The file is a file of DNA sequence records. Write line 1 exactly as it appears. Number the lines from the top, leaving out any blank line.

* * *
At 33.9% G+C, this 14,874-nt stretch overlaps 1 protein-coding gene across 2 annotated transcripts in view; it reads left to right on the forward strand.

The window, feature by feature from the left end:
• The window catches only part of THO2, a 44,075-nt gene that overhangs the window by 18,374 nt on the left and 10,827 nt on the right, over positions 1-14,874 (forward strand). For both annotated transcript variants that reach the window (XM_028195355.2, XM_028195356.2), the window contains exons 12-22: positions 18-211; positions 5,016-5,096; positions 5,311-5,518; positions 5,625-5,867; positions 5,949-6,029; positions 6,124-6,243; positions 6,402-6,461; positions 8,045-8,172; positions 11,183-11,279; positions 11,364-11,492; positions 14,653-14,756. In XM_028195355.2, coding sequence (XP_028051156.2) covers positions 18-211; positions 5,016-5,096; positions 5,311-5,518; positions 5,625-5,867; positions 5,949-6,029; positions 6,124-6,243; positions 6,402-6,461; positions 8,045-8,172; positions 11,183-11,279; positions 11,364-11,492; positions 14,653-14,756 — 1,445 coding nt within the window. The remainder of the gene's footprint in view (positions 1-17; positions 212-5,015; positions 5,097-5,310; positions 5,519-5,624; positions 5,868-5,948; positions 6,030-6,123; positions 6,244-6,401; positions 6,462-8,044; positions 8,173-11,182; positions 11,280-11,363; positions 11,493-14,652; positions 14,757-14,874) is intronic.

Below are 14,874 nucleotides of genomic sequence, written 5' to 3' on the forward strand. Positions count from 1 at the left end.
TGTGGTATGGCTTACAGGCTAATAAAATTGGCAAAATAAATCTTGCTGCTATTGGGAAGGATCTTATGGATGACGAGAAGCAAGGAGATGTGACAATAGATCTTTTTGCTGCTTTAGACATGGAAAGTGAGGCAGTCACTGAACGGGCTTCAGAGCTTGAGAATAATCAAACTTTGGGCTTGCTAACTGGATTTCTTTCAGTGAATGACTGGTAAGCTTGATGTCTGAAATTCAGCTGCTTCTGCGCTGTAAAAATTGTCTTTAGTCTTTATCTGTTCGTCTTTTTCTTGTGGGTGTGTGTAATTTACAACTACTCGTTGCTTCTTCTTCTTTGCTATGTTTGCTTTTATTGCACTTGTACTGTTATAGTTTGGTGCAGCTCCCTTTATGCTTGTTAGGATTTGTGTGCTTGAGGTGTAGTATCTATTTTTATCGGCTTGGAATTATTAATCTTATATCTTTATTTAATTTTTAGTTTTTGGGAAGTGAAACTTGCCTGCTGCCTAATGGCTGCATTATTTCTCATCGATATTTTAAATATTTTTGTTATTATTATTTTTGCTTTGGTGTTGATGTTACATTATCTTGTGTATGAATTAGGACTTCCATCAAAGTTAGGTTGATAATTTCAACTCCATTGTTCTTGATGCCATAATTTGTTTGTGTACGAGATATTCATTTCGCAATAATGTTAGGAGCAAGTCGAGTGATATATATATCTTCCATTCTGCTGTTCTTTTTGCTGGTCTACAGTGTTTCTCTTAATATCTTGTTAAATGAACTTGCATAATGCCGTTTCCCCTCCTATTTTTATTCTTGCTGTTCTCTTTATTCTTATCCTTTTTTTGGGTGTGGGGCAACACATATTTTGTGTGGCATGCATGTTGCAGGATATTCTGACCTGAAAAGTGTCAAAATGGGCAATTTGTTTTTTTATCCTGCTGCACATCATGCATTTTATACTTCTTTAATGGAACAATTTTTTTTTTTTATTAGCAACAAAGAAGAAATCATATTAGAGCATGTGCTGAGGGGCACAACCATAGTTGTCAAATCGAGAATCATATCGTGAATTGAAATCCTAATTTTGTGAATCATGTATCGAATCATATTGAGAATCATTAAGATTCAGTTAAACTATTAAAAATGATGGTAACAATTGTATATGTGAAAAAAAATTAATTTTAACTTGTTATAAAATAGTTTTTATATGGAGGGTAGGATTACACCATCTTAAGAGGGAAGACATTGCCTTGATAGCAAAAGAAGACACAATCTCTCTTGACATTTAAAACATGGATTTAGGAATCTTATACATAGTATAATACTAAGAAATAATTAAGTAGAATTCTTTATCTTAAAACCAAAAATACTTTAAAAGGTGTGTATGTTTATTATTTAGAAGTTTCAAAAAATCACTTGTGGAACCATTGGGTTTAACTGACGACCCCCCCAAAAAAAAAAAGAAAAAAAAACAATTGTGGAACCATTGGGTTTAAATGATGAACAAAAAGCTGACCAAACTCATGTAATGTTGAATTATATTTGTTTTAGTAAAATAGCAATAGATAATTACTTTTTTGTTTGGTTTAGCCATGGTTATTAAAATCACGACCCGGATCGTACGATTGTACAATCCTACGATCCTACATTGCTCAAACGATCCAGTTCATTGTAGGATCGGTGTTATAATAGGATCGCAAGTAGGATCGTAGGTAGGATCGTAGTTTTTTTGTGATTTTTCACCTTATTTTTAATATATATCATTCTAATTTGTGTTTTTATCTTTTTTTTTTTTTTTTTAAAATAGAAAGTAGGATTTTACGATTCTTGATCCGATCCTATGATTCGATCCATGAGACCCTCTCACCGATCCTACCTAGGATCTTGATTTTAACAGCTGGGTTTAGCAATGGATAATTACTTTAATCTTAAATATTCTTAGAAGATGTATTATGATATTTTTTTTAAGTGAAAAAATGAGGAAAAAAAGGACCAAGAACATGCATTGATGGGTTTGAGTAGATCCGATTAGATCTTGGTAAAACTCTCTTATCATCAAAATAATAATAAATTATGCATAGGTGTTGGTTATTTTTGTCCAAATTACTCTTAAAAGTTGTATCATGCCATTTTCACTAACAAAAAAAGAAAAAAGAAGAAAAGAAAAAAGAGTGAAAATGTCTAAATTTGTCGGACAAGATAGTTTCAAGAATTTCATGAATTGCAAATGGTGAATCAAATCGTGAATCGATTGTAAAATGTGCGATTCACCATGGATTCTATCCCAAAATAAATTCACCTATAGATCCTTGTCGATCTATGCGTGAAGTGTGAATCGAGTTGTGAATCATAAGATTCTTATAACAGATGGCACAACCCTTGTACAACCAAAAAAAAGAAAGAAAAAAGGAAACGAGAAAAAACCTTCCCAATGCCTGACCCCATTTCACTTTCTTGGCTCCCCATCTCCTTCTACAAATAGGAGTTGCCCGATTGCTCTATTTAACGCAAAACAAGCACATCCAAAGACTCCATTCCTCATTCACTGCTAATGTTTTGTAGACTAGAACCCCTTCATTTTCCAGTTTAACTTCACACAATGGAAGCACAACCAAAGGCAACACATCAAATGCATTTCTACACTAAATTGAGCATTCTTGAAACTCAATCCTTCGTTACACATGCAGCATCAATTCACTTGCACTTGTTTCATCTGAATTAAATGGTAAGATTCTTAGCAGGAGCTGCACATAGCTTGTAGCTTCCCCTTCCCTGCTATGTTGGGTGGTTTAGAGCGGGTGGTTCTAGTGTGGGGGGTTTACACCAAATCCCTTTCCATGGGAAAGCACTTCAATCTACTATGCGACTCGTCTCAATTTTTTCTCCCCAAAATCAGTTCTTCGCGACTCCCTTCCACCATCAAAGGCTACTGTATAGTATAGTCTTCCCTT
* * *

At 33.9% G+C, this 14,874-nt stretch overlaps 1 protein-coding gene across 2 annotated transcripts in view; it reads left to right on the forward strand.